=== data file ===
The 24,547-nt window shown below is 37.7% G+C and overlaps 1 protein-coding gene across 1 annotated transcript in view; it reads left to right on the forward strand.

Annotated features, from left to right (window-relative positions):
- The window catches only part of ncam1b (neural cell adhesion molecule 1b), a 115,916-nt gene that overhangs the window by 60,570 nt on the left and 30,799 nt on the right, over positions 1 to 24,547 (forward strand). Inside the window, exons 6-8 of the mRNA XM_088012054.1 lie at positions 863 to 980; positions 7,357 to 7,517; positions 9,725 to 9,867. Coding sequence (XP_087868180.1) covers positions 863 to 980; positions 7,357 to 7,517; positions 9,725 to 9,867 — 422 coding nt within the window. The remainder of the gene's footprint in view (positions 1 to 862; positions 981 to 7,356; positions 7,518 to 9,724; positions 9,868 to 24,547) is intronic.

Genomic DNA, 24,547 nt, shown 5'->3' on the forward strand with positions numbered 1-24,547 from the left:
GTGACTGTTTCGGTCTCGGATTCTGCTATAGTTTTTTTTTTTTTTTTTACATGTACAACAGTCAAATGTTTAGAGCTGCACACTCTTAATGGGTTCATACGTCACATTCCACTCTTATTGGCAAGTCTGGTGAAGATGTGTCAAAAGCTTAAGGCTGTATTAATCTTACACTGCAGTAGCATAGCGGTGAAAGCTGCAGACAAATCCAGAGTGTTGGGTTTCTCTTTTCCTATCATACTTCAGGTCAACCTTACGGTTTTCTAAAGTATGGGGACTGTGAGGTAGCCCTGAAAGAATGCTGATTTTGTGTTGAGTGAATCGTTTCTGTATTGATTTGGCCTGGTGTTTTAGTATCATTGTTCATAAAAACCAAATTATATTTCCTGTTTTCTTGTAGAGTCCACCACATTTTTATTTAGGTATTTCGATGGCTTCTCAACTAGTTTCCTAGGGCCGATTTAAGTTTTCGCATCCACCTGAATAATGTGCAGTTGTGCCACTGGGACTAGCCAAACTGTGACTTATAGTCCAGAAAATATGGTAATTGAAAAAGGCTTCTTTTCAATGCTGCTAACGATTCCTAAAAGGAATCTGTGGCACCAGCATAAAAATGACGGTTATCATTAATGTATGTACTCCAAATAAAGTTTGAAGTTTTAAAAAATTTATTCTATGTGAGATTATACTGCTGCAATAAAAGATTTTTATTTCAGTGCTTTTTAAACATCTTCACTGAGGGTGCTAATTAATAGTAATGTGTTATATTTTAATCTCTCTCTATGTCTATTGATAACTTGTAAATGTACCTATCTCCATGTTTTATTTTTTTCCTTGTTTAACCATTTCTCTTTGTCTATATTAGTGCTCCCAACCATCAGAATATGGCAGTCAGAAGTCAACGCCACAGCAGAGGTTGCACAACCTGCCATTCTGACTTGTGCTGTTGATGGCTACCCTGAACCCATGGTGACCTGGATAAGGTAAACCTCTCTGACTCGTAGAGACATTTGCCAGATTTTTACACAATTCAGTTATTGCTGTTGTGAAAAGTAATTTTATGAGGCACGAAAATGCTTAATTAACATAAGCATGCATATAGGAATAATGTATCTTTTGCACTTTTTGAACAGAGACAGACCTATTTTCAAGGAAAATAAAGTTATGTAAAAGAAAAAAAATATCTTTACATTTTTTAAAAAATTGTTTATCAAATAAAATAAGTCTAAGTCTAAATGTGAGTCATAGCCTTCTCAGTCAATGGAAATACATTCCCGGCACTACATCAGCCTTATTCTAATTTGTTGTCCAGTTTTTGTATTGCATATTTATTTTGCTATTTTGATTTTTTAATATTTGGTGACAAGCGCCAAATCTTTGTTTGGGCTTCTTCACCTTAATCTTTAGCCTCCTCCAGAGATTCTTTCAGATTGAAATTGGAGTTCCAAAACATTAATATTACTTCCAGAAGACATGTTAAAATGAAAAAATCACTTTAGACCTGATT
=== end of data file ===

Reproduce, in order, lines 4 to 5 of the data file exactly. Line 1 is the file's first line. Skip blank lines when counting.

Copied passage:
Genomic DNA, 24,547 nt, shown 5'->3' on the forward strand with positions numbered 1-24,547 from the left:
GTGACTGTTTCGGTCTCGGATTCTGCTATAGTTTTTTTTTTTTTTTTTACATGTACAACAGTCAAATGTTTAGAGCTGCACACTCTTAATGGGTTCATACGTCACATTCCACTCTTATTGGCAAGTCTGGTGAAGATGTGTCAAAAGCTTAAGGCTGTATTAATCTTACACTGCAGTAGCATAGCGGTGAAAGCTGCAGACAAATCCAGAGTGTTGGGTTTCTCTTTTCCTATCATACTTCAGGTCAACCTTACGGTTTTCTAAAGTATGGGGACTGTGAGGTAGCCCTGAAAGAATGCTGATTTTGTGTTGAGTGAATCGTTTCTGTATTGATTTGGCCTGGTGTTTTAGTATCATTGTTCATAAAAACCAAATTATATTTCCTGTTTTCTTGTAGAGTCCACCACATTTTTATTTAGGTATTTCGATGGCTTCTCAACTAGTTTCCTAGGGCCGATTTAAGTTTTCGCATCCACCTGAATAATGTGCAGTTGTGCCACTGGGACTAGCCAAACTGTGACTTATAGTCCAGAAAATATGGTAATTGAAAAAGGCTTCTTTTCAATGCTGCTAACGATTCCTAAAAGGAATCTGTGGCACCAGCATAAAAATGACGGTTATCATTAATGTATGTACTCCAAATAAAGTTTGAAGTTTTAAAAAATTTATTCTATGTGAGATTATACTGCTGCAATAAAAGATTTTTATTTCAGTGCTTTTTAAACATCTTCACTGAGGGTGCTAATTAATAGTAATGTGTTATATTTTAATCTCTCTCTATGTCTATTGATAACTTGTAAATGTACCTATCTCCATGTTTTATTTTTTTCCTTGTTTAACCATTTCTCTTTGTCTATATTAGTGCTCCCAACCATCAGAATATGGCAGTCAGAAGTCAACGCCACAGCAGAGGTTGCACAACCTGCCATTCTGACTTGTGCTGTTGATGGCTACCCTGAACCCATGGTGACCTGGATAAGGTAAACCTCTCTGACTCGTAGAGACATTTGCCAGATTTTTACACAATTCAGTTATTGCTGTTGTGAAAAGTAATTTTATGAGGCACGAAAATGCTTAATTAACATAAGCATGCATATAGGAATAATGTATCTTTTGCACTTTTTGAACAGAGACAGACCTATTTTCAAGGAAAATAAAGTTATGTAAAAGAAAAAAAATATCTTTACATTTTTTAAAAAATTGTTTATCAAATAAAATAAGTCTAAGTCTAAATGTGAGTCATAGCCTTCTCAGTCAATGGAAATACATTCCCGGCACTACATCAGCCTTATTCTAATTTGTTGTCCAGTTTTTGTATTGCATATTTATTTTGCTATTTTGATTTTTTAATATTTGGTGACAAGCGCCAAATCTTTGTTTGGGCTTCTTCACCTTAATCTTTAGCCTCCTCCAGAGATTCTTTCAGATTGAAATTGGAGTTCCAAAACATTAATATTACTTCCAGAAGACATGTTAAAATGAAAAAATCACTTTAGACCTGATT